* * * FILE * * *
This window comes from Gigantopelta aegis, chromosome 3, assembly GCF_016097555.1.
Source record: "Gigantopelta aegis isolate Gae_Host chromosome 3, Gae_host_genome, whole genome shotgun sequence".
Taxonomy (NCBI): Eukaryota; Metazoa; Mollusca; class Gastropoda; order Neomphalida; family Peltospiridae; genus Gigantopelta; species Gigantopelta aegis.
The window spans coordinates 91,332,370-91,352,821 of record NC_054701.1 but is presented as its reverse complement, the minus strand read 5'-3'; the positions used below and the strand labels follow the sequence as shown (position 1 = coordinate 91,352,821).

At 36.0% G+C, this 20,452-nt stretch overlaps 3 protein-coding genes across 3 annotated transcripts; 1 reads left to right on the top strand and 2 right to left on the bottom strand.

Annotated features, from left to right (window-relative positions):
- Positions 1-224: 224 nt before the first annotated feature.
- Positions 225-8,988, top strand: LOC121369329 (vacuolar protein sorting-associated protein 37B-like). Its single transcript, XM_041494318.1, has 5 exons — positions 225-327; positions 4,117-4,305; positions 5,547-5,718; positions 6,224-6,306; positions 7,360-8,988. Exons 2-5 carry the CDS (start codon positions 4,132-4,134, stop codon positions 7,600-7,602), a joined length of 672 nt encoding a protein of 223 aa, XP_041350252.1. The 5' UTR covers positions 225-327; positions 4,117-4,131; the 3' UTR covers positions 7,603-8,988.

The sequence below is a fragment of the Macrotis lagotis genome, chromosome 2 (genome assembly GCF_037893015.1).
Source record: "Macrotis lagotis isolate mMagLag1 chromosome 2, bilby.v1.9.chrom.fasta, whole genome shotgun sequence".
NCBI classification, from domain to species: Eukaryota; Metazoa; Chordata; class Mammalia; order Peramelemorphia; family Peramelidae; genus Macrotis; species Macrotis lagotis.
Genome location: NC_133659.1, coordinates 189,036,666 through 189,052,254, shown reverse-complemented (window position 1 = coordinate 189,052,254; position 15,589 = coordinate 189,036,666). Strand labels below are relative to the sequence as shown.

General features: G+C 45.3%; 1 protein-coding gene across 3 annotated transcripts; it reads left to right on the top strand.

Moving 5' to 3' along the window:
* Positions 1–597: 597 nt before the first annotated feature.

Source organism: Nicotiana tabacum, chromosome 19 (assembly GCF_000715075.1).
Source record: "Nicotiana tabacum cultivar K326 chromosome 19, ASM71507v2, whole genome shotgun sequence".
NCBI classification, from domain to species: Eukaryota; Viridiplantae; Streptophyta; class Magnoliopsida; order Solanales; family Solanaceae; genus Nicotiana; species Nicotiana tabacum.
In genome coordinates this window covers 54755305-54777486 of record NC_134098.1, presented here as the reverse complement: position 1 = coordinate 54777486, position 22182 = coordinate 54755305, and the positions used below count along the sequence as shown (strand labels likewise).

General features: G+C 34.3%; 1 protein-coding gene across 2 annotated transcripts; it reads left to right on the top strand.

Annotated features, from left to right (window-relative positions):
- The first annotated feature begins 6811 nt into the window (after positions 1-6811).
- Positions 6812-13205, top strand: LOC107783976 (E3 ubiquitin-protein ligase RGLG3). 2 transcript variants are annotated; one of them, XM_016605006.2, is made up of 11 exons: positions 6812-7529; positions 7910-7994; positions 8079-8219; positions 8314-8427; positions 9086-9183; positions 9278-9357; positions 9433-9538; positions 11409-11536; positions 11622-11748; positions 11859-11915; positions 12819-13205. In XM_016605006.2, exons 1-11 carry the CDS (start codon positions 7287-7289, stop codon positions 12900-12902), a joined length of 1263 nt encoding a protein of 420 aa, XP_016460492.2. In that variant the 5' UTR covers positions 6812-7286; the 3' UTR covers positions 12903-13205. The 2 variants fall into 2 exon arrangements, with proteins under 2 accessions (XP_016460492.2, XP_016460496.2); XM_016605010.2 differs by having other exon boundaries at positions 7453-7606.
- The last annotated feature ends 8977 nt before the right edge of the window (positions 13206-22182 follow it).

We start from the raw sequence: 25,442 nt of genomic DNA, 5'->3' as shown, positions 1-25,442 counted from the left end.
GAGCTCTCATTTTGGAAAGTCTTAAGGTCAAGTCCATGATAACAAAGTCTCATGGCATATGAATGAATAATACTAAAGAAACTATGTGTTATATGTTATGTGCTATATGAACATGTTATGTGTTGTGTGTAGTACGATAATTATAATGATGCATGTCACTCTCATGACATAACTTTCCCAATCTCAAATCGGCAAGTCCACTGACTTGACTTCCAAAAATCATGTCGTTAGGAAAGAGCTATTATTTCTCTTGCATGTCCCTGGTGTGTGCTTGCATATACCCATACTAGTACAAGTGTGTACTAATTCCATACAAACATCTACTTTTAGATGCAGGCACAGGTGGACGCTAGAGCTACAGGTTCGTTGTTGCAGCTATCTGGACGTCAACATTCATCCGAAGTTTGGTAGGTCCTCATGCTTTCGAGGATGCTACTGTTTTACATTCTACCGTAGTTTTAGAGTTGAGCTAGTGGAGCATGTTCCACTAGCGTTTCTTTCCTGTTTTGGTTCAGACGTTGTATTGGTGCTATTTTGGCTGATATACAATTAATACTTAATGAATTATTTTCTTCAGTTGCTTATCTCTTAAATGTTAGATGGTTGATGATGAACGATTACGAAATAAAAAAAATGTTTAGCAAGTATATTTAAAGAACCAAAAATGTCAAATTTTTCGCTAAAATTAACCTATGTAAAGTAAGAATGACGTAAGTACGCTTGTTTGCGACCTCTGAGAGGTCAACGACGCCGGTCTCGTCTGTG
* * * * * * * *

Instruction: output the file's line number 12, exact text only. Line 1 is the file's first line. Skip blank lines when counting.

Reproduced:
Genome location: NC_133659.1, coordinates 189,036,666 through 189,052,254, shown reverse-complemented (window position 1 = coordinate 189,052,254; position 15,589 = coordinate 189,036,666). Strand labels below are relative to the sequence as shown.